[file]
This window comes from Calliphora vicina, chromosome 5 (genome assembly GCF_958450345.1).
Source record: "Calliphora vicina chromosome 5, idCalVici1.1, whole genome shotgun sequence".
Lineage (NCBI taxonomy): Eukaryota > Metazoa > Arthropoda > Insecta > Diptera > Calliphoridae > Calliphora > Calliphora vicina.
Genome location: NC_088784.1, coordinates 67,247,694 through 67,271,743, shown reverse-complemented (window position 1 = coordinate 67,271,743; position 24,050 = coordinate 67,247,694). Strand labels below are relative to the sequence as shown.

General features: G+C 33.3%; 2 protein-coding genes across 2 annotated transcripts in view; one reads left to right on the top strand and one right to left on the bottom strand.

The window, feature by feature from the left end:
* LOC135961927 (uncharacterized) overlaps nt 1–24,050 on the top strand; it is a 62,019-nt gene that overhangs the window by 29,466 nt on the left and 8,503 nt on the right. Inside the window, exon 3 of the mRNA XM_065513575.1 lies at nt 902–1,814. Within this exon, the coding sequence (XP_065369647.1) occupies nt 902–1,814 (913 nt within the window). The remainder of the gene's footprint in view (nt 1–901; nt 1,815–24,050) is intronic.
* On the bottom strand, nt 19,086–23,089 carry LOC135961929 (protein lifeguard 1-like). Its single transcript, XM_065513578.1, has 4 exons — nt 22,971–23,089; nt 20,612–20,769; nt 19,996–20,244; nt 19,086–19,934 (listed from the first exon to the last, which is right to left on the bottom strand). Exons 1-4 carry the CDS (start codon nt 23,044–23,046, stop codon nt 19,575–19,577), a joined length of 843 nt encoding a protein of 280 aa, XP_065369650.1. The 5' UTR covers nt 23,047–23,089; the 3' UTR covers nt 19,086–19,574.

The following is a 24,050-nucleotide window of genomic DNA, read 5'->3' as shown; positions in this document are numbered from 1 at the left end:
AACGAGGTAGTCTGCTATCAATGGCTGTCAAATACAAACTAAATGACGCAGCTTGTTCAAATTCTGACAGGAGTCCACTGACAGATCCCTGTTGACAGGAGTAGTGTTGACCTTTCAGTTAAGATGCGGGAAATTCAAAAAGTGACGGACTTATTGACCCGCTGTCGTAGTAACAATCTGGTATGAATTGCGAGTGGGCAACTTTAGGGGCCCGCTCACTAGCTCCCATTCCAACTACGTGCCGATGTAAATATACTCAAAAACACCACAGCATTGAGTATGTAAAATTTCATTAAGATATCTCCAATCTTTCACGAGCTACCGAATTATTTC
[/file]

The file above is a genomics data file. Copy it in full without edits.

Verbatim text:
This window comes from Calliphora vicina, chromosome 5 (genome assembly GCF_958450345.1).
Source record: "Calliphora vicina chromosome 5, idCalVici1.1, whole genome shotgun sequence".
Lineage (NCBI taxonomy): Eukaryota > Metazoa > Arthropoda > Insecta > Diptera > Calliphoridae > Calliphora > Calliphora vicina.
Genome location: NC_088784.1, coordinates 67,247,694 through 67,271,743, shown reverse-complemented (window position 1 = coordinate 67,271,743; position 24,050 = coordinate 67,247,694). Strand labels below are relative to the sequence as shown.

General features: G+C 33.3%; 2 protein-coding genes across 2 annotated transcripts in view; one reads left to right on the top strand and one right to left on the bottom strand.

The window, feature by feature from the left end:
* LOC135961927 (uncharacterized) overlaps nt 1–24,050 on the top strand; it is a 62,019-nt gene that overhangs the window by 29,466 nt on the left and 8,503 nt on the right. Inside the window, exon 3 of the mRNA XM_065513575.1 lies at nt 902–1,814. Within this exon, the coding sequence (XP_065369647.1) occupies nt 902–1,814 (913 nt within the window). The remainder of the gene's footprint in view (nt 1–901; nt 1,815–24,050) is intronic.
* On the bottom strand, nt 19,086–23,089 carry LOC135961929 (protein lifeguard 1-like). Its single transcript, XM_065513578.1, has 4 exons — nt 22,971–23,089; nt 20,612–20,769; nt 19,996–20,244; nt 19,086–19,934 (listed from the first exon to the last, which is right to left on the bottom strand). Exons 1-4 carry the CDS (start codon nt 23,044–23,046, stop codon nt 19,575–19,577), a joined length of 843 nt encoding a protein of 280 aa, XP_065369650.1. The 5' UTR covers nt 23,047–23,089; the 3' UTR covers nt 19,086–19,574.

The following is a 24,050-nucleotide window of genomic DNA, read 5'->3' as shown; positions in this document are numbered from 1 at the left end:
AACGAGGTAGTCTGCTATCAATGGCTGTCAAATACAAACTAAATGACGCAGCTTGTTCAAATTCTGACAGGAGTCCACTGACAGATCCCTGTTGACAGGAGTAGTGTTGACCTTTCAGTTAAGATGCGGGAAATTCAAAAAGTGACGGACTTATTGACCCGCTGTCGTAGTAACAATCTGGTATGAATTGCGAGTGGGCAACTTTAGGGGCCCGCTCACTAGCTCCCATTCCAACTACGTGCCGATGTAAATATACTCAAAAACACCACAGCATTGAGTATGTAAAATTTCATTAAGATATCTCCAATCTTTCACGAGCTACCGAATTATTTC